(started: 5/91. finished: 4/94. webbed: 12/95.)
After the death of Mary Kipling, granddaughter to the well-known Victorian poet and writer Rudyard Kipling, the executors of her estate found an odd and weathered manuscript among her possessions. On inspection by several authorities on English literature, the manuscript proved to be a hitherto-unknown Chaucerian opus, apparently originally intended to be a part of the Canterbury Tales. Despite some critics' allegations regarding its lack of authenticity(*), the manuscript is here made publicly available for the first time. The astute reader will note that one or two major poets of the past two centuries seem somehow to have derived inspiration from this piece.
Fragment XI (Group J)(**)
The Parsee's Prologue
Heere folweth the Prologe of the Persees Tale.
When we had stopped at a smal vilage,
Another pilgrim joynd our pilgrimage.
A Persee he was, smal and brown of skin.
He nas not fat, bycause he was ful thynne.
More bright than Chine’s splendours was his brow:
A hat he wore upon his heed, I trow,
That did the sonne reflect in glory fine.
In litel elles was he clad. A line
Tied unto his bakke a cooken-stove.
He seyde he wolden goon to Orotove,
And Anantarivo, upon the meede;
And thennes toward Amygdala he yede,
And Sonaput, where groweth marshe-grasse.
Pestonjee Bomonjee he cleped was.
Oure Hooste asked if he wolden ride
With us toward Caunterbury, and biside,
If he wolde joyn oure game and telle a tale.
He quod, “Yow shal have muche ale!
And if your tale be beste, yow shal eat wele.”
This Persee quod, “I woot wel what to telle.
And sooth to seye, a soothe tale, right sone,
Atones wol I tellen everichoon.”
The Parsee’s Tale
Heere bigynneth the Persees Tale.
“Upon the yle wher I make my bed,
Biside the shores of the waters red,
There lived ther also a beeste wild—
For trewely I trowe he nas not mild—
A beest knowen as ‘Rinoceros.’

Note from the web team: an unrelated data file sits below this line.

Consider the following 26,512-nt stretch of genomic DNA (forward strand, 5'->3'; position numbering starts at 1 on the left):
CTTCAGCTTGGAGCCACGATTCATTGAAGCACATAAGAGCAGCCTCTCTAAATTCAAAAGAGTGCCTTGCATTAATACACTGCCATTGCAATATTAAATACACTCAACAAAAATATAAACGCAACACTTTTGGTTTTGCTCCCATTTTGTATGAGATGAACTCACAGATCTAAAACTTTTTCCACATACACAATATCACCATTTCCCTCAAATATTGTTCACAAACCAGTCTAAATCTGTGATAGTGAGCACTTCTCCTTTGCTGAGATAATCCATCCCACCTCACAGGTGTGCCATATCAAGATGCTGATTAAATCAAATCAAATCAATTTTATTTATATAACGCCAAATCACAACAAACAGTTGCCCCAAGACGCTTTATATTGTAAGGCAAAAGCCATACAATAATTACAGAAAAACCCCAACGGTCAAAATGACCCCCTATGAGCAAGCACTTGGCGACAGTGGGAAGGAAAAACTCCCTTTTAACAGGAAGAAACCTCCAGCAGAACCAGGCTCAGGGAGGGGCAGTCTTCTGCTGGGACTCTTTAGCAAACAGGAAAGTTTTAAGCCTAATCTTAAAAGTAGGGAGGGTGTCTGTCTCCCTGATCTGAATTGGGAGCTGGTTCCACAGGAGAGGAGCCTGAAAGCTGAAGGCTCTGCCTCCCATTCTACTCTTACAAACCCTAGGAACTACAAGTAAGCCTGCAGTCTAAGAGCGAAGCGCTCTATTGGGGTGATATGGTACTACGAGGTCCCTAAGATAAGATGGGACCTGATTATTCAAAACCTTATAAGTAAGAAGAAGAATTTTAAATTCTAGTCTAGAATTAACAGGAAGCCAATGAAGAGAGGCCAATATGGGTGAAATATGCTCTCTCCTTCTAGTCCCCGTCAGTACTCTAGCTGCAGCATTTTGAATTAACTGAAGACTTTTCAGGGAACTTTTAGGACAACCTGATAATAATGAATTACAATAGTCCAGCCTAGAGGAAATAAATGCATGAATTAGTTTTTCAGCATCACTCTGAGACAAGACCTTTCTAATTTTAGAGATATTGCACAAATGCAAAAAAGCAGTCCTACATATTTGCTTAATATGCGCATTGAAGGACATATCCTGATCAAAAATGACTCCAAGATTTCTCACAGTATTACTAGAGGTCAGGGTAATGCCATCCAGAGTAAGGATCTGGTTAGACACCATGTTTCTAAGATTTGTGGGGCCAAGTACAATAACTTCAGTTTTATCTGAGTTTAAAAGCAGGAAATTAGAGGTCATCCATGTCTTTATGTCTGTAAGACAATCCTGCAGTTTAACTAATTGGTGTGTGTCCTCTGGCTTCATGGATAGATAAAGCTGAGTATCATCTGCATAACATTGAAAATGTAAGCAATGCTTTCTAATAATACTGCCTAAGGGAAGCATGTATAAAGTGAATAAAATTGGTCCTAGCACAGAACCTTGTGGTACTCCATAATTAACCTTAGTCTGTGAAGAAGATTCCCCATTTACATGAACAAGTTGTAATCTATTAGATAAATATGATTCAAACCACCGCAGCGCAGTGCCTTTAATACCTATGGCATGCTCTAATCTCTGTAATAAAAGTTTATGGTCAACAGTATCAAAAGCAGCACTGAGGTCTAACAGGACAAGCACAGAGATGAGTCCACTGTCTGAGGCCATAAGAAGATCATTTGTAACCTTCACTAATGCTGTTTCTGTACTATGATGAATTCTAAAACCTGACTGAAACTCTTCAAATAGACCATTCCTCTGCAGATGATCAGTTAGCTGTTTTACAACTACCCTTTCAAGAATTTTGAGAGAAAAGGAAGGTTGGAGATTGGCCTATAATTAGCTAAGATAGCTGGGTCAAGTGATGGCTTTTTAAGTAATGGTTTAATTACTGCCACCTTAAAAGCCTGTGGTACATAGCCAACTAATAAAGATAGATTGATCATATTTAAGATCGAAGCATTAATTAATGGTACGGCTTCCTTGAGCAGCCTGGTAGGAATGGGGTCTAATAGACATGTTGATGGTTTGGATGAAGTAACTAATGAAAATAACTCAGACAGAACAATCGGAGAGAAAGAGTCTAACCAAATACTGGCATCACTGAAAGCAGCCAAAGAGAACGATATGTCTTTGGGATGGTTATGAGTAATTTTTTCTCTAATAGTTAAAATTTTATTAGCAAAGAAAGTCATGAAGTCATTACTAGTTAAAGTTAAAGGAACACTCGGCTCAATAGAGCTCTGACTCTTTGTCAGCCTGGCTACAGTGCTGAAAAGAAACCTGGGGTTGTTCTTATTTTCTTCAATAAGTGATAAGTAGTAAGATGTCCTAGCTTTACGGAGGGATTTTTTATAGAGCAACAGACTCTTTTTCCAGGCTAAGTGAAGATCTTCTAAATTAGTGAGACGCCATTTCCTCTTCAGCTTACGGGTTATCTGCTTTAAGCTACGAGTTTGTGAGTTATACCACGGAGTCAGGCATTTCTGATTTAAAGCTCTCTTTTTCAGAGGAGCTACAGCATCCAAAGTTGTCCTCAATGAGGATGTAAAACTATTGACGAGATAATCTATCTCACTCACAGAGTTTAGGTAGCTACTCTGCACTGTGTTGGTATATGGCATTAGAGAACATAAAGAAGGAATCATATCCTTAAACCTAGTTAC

A single horn he hadde upon his nos,
O best beloved, with so sharp a poynt
That he could tear with it a roast or joynt.
He nas no mous (on cake did he feeste)
No wee and sleekit, cowerin’, timorous beest.
His skin was grey as is a Londoun fogge,
That has in it a greyhounde or a dogge,
And fastned underneeth with buttons thre.
This beeste ‘Strorkes’ cleped was, pardee.
“Now, I had taken water, from the see,
And fruyt, and floure, and mixéd them al thre,
And on my stove ther upon the sand,
I baked a cake—” Oure Cook cried out, “Let stand!
The stove that yow bear upon your bakke
Is worn and broken, and it bears a crack!
If yow can bake in that a pastee flat,
Then I, I trowe, will gladly eat my hat!”
This Persee grinnéd, showing all his smyl,
And quod, “If yow will listen for a whyl,
I shal soon prove, as it were in a book,
I am a better cook than yow, Sir Cook.
But first I shal continue with my tale:
Ere it and eek my cake grow too stale.
“Bifore that I could eat it, Strorkes came,
And I was so afraid that, to my shame,
Far up I climbéd in my tre of palm,
And ther I watch’d, for Strorkes nas not calm.
He took this cake upon his hornéd nos,
And ate it up; and ther beneath my tos,
He snorted at me lik a beest from Helle,
And went away, and namore can I telle.”
Explicit prima pars
Sequitur pars secunda
“Somedeel later—five weeks, more or lesse,”
Quod this litel Persee, “As I gesse,
Oure iland grew as hot as molten ore.
Then did this Strorkes comen to the shore,
And taked off his skinne for to swimme.
I had a plan to make revenge on him,
So while that he was bathing far from shore,